Bank analysts slash Goldman estimates hardest
NEW YORK (Reuters) - Analysts have been slashing earnings estimates for big Wall Street banks recently, particularly for Goldman Sachs, as unpredictable trading markets and weak merger and underwriting volumes hurt the sector's profit potential.
Third quarter average profit estimates for Goldman Sachs Group Inc have fallen 18 percent over the last month to $2.28 per share, according to Thomson Reuters I/B/E/S. Average estimates for Bank of America Corp have fallen 9 percent, and average forecasts for Morgan Stanley have fallen 4 percent.
Goldman has fallen particularly hard because it has a greater dependence on traditional investment banking businesses like buying and selling securities, underwriting stock and bond offerings, and advising on mergers.
The largest U.S. investment bank has derived 45 percent of its revenue from the once-lucrative business of fixed income, currency and commodities trading, on average, since the start of 2006.
Trading was particularly difficult in the third quarter because even though clients traded more in a volatile market, much of the activity came from low-margin products, like Treasury bonds and equities. Analysts also warn that some banks may have to take steep write-downs on inventories of stocks and bonds whose values declined.
On Sunday, Citigroup analyst Keith Horowitz cut his third-quarter earnings estimate for Goldman to just 10 cents, down from a previous estimate of $2.70, although 36 cents of that came from one-time items. Horowitz cut his Goldman outlook as part of his broader reduction in price targets for major banks.
Horowitz's move follows Oppenheimer & Co analyst Chris Kotowski changing his recommendation on Goldman shares to "perform" from "outperform" on Tuesday. Both he and Nomura analyst Glenn Schorr also cut Goldman estimates dramatically.
Full-year average estimates for Goldman Sachs have dropped 8 percent and 3 percent for 2011 and 2012, respectively, according to Thomson Reuters I/B/E/S.
"Brokers like Goldman, I just want to stay away from them right now because I feel like they are so tied to the market," said Todd Sullivan, a value-stock investor at Rand Strategic Partners in Westborough, Massachusetts, who manages about $10 million in assets and owns Bank of America but not Goldman.
LESS ROOM TO RUN
Even outside of trading, Goldman could turn in a disappointing quarter.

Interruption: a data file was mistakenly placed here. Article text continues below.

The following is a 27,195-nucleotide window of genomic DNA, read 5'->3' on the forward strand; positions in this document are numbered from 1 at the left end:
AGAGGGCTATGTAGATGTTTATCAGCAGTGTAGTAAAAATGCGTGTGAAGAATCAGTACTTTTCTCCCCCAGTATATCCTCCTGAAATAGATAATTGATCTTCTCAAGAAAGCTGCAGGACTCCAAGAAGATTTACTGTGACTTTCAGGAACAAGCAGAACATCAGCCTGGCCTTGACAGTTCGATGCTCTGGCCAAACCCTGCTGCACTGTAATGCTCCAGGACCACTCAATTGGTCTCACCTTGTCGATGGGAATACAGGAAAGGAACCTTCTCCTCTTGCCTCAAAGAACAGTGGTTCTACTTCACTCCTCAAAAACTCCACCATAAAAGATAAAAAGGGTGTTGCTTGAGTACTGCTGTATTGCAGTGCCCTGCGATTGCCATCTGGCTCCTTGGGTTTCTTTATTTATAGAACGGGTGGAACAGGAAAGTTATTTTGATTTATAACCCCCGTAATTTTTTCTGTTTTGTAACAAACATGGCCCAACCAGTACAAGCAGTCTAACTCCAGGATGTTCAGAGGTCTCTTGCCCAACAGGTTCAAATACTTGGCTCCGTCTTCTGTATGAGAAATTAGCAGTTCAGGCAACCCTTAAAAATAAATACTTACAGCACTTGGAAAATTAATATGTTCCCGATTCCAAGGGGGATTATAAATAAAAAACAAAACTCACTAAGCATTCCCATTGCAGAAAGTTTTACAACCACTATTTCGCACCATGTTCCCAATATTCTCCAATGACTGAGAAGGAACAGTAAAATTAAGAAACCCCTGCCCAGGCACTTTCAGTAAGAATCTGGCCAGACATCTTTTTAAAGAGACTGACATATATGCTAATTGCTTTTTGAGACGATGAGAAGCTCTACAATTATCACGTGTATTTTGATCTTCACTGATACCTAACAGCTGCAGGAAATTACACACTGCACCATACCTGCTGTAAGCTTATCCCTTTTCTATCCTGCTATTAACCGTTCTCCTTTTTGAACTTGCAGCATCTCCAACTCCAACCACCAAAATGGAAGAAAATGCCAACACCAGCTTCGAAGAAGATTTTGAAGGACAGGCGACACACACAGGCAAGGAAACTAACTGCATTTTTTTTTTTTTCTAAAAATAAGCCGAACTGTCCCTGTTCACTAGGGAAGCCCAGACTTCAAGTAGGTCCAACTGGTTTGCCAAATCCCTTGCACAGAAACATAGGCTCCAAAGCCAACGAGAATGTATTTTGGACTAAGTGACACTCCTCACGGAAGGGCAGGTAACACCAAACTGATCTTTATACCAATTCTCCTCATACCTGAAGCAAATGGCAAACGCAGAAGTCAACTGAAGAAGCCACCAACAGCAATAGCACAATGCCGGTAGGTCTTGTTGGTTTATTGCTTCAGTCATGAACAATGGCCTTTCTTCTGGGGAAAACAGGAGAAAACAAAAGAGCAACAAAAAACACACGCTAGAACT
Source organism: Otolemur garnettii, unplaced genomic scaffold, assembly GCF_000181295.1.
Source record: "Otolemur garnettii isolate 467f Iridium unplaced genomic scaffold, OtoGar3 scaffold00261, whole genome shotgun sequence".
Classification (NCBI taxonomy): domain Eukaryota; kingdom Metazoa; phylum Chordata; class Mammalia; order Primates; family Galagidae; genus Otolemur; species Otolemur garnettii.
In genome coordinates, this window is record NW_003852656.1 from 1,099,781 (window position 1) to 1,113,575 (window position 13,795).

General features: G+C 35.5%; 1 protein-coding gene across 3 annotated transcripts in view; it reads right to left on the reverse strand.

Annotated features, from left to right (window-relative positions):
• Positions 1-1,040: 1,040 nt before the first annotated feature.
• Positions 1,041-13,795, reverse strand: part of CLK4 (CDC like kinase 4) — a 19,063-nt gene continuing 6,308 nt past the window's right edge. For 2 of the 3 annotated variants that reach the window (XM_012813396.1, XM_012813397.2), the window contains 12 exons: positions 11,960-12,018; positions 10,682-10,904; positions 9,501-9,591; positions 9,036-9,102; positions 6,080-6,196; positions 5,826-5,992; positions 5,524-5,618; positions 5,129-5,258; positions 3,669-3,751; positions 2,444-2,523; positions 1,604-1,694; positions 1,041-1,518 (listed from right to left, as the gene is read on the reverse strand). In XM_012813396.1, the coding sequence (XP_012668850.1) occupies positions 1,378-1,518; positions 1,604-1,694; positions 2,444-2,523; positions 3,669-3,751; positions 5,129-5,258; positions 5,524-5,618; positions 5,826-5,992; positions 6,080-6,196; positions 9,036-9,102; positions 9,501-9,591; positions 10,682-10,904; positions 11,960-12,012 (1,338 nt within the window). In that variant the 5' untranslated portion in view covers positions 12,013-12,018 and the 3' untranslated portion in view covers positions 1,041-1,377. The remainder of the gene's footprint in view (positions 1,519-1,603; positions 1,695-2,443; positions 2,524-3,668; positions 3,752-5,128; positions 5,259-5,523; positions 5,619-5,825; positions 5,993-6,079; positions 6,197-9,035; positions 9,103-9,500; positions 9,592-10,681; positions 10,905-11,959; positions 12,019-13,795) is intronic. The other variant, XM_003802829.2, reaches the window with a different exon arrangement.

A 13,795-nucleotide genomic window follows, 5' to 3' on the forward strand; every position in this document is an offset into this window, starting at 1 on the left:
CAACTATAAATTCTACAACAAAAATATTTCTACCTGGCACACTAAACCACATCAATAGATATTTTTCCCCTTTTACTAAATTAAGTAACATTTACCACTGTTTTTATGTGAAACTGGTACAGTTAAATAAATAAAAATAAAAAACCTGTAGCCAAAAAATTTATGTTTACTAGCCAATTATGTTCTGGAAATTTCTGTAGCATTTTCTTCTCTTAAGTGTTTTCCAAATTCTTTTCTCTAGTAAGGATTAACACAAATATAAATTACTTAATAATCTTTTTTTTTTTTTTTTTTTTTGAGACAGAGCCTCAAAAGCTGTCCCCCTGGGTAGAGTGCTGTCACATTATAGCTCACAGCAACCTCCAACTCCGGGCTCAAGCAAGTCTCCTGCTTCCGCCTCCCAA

Goldman's investing and lending business may also get hit hard because of declines in the value of the stocks and bonds that Goldman owns. Its holdings in Industrial And Commercial Bank of China Ltd have declined more than 15 percent so far this quarter, which could result in a $475 million write-down, according to Citi's Horowitz.
Nomura's Schorr anticipates a $700 million negative revenue from the overall investing and lending division.
Analysts also lowered assumptions for its investment banking revenue because companies have been hesitant to pull the trigger on IPOs, debt offerings and M&A transactions due to high volatility and weak pricing.
Most analysts have remained generally bullish on Goldman despite what may soon be the sixth straight quarter of weaker profit and revenue. Of the 28 analysts who cover the stock, 18 recommend buying more, while 6 suggest clients hold onto positions without adding and only two recommend selling.
But even fans of the stock have gotten more cautious about how much it might rise. The median price target for Goldman is $155, down from $170 a month ago and $198 three months ago.
New targets still represent a big premium to Goldman's recent market value. Its stock is down 39 percent this year, setting a new 52-week low of $99.80 on Monday. It has traded at a discount to tangible book value since August, reflecting investors' belief that, without more trading activity, the cost of capital for Goldman's huge trading business may cut deeply into earnings.
That said, shares of Morgan Stanley, Bank of America and Citigroup have posted sharper declines than Goldman Sachs so far this year. That is why some stock analysts are less enthusiastic about Goldman Sachs. They believe stocks that have fallen further may have more potential upside.
"If a client called us up to ask if he/she should buy the stock we would suggest at least seven other names that we would suggest buying first," said Oppenheimer's Kotowski.
(Reporting by Lauren Tara LaCapra; Editing by Tim Dobbyn)
(The following story was corrected to show that the investor's name is Todd Sullivan, not Todd Kaplan in paragraph 9)
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